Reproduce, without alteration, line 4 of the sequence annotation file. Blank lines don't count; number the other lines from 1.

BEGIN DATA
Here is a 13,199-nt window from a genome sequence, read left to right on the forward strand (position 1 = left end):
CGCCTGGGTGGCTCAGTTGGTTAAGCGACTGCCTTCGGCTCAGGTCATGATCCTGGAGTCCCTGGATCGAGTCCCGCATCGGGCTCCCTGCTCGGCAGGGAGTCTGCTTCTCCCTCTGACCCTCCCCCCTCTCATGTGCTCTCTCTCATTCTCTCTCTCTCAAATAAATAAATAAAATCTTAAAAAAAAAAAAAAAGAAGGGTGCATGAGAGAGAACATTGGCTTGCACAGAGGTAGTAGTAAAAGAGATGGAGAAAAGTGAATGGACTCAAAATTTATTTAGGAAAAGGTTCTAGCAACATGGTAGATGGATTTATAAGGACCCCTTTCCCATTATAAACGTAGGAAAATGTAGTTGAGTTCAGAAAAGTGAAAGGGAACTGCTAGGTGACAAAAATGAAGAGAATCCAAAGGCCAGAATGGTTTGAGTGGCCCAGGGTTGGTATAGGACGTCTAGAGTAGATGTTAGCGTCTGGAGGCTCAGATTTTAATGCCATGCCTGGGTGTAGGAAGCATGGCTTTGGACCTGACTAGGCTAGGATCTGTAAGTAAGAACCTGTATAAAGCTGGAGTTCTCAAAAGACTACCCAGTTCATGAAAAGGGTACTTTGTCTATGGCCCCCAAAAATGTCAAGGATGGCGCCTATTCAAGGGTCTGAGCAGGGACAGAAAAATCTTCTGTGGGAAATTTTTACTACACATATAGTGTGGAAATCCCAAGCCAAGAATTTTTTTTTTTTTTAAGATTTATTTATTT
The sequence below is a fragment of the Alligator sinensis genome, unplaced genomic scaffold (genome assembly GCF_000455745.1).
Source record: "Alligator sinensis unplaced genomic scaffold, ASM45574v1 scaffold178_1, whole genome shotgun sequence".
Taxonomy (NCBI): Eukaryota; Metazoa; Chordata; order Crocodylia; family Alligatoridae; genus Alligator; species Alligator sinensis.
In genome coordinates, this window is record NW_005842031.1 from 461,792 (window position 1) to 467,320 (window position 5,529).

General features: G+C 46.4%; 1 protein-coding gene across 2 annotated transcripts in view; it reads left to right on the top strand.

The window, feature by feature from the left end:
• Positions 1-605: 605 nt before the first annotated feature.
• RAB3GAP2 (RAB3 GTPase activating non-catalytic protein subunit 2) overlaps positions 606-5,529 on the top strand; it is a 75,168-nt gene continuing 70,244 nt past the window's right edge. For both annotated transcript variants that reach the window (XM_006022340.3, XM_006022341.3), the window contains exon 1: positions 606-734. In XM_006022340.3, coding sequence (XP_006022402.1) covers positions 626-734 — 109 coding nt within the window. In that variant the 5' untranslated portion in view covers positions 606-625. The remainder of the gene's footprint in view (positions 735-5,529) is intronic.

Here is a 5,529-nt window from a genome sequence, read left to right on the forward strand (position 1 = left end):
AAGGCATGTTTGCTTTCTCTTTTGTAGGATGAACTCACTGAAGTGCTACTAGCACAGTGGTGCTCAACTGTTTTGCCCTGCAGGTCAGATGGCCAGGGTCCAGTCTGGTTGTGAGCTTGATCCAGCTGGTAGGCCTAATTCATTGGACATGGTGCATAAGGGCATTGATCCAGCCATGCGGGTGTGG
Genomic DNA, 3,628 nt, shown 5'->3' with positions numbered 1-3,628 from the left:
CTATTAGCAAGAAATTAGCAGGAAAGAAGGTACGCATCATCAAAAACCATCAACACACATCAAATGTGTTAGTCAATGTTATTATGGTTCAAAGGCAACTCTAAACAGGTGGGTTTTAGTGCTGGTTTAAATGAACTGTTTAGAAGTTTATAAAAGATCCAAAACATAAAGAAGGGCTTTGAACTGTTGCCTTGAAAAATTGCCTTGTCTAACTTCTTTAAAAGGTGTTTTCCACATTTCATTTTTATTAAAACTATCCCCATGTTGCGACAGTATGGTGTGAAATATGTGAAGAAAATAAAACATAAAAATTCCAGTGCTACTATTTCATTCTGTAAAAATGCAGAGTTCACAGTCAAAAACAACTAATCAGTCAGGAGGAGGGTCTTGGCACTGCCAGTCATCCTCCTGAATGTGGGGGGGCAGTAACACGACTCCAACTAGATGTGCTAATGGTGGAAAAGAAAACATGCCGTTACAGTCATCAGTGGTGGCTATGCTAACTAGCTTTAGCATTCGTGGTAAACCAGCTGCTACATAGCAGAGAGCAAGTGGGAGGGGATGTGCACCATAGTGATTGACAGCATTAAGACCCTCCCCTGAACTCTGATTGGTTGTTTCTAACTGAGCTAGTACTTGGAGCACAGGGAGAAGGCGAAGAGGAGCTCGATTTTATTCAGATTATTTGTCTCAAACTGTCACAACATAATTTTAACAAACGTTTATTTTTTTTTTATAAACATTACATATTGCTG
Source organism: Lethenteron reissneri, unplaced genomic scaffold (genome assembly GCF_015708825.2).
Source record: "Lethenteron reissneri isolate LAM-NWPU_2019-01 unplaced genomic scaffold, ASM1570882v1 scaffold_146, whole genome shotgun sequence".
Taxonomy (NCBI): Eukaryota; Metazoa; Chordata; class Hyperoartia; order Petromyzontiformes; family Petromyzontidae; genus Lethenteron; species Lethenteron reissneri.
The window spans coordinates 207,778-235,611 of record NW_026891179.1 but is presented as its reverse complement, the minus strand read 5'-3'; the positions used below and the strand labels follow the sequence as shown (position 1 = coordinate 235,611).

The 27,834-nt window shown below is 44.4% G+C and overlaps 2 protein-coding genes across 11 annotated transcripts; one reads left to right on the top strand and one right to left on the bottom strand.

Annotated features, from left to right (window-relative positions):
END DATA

Source record: "Alligator sinensis unplaced genomic scaffold, ASM45574v1 scaffold178_1, whole genome shotgun sequence".